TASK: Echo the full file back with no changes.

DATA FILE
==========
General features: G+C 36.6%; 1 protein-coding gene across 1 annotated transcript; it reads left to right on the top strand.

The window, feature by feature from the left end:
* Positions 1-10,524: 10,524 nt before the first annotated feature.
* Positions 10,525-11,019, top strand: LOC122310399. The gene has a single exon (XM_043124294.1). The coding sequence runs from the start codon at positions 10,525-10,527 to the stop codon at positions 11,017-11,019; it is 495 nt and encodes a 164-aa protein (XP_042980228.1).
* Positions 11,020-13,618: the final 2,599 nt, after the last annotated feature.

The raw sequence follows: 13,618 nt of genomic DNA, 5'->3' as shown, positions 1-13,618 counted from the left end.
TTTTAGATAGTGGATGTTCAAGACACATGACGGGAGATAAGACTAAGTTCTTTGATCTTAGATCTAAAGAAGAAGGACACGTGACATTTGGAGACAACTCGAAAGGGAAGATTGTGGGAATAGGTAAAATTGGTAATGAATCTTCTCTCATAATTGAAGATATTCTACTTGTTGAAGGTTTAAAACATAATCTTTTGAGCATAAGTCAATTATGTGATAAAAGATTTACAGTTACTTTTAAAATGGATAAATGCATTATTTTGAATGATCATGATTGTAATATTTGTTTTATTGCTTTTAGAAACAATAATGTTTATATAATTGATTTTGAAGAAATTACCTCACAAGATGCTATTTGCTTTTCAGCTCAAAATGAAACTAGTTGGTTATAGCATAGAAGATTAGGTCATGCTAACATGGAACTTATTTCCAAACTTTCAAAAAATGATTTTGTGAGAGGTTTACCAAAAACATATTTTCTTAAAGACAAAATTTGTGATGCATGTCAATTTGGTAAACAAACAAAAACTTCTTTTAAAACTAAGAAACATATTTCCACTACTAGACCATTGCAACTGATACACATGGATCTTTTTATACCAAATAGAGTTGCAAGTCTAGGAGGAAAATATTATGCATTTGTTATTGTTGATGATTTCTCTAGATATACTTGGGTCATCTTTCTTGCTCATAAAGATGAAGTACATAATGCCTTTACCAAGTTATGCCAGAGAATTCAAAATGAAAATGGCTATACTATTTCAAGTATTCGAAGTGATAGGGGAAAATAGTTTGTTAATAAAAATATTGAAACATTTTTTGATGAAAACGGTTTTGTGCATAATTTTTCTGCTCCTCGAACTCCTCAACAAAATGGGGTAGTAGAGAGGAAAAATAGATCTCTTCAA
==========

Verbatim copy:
General features: G+C 36.6%; 1 protein-coding gene across 1 annotated transcript; it reads left to right on the top strand.

The window, feature by feature from the left end:
* Positions 1-10,524: 10,524 nt before the first annotated feature.
* Positions 10,525-11,019, top strand: LOC122310399. The gene has a single exon (XM_043124294.1). The coding sequence runs from the start codon at positions 10,525-10,527 to the stop codon at positions 11,017-11,019; it is 495 nt and encodes a 164-aa protein (XP_042980228.1).
* Positions 11,020-13,618: the final 2,599 nt, after the last annotated feature.

The raw sequence follows: 13,618 nt of genomic DNA, 5'->3' as shown, positions 1-13,618 counted from the left end.
TTTTAGATAGTGGATGTTCAAGACACATGACGGGAGATAAGACTAAGTTCTTTGATCTTAGATCTAAAGAAGAAGGACACGTGACATTTGGAGACAACTCGAAAGGGAAGATTGTGGGAATAGGTAAAATTGGTAATGAATCTTCTCTCATAATTGAAGATATTCTACTTGTTGAAGGTTTAAAACATAATCTTTTGAGCATAAGTCAATTATGTGATAAAAGATTTACAGTTACTTTTAAAATGGATAAATGCATTATTTTGAATGATCATGATTGTAATATTTGTTTTATTGCTTTTAGAAACAATAATGTTTATATAATTGATTTTGAAGAAATTACCTCACAAGATGCTATTTGCTTTTCAGCTCAAAATGAAACTAGTTGGTTATAGCATAGAAGATTAGGTCATGCTAACATGGAACTTATTTCCAAACTTTCAAAAAATGATTTTGTGAGAGGTTTACCAAAAACATATTTTCTTAAAGACAAAATTTGTGATGCATGTCAATTTGGTAAACAAACAAAAACTTCTTTTAAAACTAAGAAACATATTTCCACTACTAGACCATTGCAACTGATACACATGGATCTTTTTATACCAAATAGAGTTGCAAGTCTAGGAGGAAAATATTATGCATTTGTTATTGTTGATGATTTCTCTAGATATACTTGGGTCATCTTTCTTGCTCATAAAGATGAAGTACATAATGCCTTTACCAAGTTATGCCAGAGAATTCAAAATGAAAATGGCTATACTATTTCAAGTATTCGAAGTGATAGGGGAAAATAGTTTGTTAATAAAAATATTGAAACATTTTTTGATGAAAACGGTTTTGTGCATAATTTTTCTGCTCCTCGAACTCCTCAACAAAATGGGGTAGTAGAGAGGAAAAATAGATCTCTTCAA